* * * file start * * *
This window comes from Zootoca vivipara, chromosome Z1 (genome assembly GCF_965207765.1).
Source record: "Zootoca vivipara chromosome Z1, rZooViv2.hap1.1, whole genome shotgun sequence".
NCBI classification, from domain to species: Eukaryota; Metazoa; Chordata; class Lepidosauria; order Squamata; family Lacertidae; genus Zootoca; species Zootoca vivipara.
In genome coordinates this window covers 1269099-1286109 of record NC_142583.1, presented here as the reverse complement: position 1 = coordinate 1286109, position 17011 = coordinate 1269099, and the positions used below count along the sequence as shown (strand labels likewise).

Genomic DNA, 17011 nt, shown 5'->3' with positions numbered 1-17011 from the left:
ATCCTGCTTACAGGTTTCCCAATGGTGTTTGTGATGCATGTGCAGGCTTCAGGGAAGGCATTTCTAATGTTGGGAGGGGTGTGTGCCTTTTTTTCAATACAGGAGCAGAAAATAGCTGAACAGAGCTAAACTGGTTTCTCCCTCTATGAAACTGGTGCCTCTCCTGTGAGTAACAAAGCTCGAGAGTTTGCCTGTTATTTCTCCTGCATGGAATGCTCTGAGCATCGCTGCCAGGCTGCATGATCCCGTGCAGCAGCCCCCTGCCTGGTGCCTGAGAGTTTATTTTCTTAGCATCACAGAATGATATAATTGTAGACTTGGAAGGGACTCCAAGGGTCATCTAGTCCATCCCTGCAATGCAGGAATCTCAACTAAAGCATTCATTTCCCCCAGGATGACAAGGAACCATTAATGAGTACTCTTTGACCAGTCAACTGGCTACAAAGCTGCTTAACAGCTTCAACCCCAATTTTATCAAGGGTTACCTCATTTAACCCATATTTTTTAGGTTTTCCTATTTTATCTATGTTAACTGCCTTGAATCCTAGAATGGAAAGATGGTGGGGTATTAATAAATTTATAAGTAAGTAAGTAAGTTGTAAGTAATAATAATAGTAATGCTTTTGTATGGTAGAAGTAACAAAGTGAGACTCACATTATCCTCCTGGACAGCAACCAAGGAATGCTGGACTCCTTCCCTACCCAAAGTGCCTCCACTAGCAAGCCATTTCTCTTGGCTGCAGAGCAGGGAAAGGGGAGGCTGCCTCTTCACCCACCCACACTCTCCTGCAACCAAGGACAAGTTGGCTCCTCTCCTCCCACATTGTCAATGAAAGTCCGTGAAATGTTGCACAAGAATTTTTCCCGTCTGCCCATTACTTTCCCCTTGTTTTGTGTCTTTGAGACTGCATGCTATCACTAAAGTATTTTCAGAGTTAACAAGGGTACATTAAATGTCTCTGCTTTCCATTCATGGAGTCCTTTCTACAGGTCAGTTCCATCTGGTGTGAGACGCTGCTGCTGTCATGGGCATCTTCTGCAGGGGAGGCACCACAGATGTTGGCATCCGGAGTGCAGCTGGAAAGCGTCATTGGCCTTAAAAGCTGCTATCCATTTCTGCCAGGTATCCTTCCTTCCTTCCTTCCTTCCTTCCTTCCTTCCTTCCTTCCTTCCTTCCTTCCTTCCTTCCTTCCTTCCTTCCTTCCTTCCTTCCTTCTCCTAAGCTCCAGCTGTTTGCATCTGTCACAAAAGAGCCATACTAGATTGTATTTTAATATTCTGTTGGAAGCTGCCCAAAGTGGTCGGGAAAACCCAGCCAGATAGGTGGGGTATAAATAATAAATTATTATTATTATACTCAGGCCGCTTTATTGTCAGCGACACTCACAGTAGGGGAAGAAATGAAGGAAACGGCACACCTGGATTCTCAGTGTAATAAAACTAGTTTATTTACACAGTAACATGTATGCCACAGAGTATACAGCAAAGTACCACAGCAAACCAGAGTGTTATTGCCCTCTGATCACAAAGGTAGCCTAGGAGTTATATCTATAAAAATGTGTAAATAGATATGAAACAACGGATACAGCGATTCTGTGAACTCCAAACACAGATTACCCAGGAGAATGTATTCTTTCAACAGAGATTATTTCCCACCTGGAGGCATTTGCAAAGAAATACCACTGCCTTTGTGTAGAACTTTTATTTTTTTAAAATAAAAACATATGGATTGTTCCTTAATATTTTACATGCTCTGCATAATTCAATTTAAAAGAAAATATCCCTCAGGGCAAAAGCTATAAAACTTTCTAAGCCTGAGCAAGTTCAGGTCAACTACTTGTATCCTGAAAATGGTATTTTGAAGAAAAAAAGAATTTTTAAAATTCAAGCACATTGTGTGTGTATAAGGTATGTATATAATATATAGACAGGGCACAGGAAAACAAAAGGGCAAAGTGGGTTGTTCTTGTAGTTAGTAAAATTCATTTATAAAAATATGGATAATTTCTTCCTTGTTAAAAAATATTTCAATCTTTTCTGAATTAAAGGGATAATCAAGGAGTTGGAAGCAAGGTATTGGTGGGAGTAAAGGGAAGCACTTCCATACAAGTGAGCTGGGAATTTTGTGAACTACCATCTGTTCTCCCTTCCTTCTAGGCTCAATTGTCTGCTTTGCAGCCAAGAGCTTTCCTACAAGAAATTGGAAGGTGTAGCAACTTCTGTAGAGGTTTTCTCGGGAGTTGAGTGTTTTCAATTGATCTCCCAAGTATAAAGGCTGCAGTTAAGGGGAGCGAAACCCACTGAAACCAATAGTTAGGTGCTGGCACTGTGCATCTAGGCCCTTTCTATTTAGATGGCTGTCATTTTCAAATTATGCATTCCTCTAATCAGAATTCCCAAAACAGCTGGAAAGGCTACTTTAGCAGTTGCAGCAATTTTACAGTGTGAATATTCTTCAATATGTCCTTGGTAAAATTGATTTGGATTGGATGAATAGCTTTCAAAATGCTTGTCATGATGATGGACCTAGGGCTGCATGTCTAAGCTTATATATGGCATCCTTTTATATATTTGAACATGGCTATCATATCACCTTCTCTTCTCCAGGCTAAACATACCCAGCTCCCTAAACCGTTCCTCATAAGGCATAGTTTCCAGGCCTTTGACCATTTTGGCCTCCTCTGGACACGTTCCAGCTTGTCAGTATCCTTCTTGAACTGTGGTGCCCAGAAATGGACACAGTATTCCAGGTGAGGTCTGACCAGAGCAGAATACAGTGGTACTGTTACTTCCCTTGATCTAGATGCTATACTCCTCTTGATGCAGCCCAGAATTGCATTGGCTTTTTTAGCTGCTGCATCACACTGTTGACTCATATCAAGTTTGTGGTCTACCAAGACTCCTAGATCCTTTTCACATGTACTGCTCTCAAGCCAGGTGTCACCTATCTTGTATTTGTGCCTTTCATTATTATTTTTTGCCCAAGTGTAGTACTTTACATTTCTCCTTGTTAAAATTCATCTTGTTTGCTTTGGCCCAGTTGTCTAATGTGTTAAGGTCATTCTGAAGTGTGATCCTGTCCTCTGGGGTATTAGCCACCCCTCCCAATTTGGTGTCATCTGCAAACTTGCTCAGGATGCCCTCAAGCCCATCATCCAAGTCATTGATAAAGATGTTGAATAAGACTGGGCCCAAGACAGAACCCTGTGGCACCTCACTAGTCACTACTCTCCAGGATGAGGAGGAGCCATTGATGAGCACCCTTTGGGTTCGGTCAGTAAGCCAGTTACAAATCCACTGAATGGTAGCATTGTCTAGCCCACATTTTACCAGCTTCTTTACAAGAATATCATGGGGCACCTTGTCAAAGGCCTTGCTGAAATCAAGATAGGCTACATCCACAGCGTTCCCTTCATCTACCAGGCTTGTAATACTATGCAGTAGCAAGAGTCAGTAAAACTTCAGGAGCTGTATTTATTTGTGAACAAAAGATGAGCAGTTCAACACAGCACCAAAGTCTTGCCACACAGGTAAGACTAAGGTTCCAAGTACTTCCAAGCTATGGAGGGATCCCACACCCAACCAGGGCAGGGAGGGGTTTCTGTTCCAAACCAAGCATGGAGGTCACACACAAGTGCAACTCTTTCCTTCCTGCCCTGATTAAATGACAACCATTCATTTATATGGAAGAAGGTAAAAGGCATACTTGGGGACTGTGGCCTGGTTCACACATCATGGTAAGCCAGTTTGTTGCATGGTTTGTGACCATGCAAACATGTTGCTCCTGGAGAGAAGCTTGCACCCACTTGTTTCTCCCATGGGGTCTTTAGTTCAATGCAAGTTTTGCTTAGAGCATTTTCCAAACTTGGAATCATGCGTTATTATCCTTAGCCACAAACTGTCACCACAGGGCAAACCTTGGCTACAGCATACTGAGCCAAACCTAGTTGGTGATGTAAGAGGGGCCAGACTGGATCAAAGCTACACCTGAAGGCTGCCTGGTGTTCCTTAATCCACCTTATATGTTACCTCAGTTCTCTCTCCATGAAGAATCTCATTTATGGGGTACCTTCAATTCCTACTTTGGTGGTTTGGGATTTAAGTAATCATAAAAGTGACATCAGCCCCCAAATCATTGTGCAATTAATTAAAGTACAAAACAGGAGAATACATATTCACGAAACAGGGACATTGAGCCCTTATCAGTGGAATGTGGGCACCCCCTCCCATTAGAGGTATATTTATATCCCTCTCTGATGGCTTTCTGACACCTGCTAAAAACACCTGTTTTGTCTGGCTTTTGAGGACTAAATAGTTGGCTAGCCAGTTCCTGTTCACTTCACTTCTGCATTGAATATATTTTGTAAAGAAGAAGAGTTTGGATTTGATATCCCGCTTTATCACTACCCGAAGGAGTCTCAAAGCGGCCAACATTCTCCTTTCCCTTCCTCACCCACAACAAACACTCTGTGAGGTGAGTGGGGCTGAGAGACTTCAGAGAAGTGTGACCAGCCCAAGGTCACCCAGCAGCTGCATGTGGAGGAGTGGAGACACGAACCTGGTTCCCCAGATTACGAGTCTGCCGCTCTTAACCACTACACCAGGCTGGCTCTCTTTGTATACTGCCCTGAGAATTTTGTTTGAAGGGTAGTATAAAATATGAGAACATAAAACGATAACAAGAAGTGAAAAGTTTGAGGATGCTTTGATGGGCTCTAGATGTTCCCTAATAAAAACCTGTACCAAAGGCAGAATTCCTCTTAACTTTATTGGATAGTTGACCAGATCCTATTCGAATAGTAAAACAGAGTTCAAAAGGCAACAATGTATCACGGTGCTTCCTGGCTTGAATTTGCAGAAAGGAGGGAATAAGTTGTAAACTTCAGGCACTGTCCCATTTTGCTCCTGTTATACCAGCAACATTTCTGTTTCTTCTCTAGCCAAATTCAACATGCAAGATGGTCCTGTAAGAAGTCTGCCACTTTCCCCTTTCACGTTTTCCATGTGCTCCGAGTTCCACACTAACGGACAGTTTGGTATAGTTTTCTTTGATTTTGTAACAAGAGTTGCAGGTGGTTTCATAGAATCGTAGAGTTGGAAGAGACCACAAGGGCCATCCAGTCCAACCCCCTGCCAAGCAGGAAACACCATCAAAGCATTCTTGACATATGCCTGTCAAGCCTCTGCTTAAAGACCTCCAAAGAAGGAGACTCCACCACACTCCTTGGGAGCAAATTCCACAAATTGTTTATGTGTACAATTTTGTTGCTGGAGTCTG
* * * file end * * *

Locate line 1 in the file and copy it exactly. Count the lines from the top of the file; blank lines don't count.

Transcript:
This window comes from Zootoca vivipara, chromosome Z1 (genome assembly GCF_965207765.1).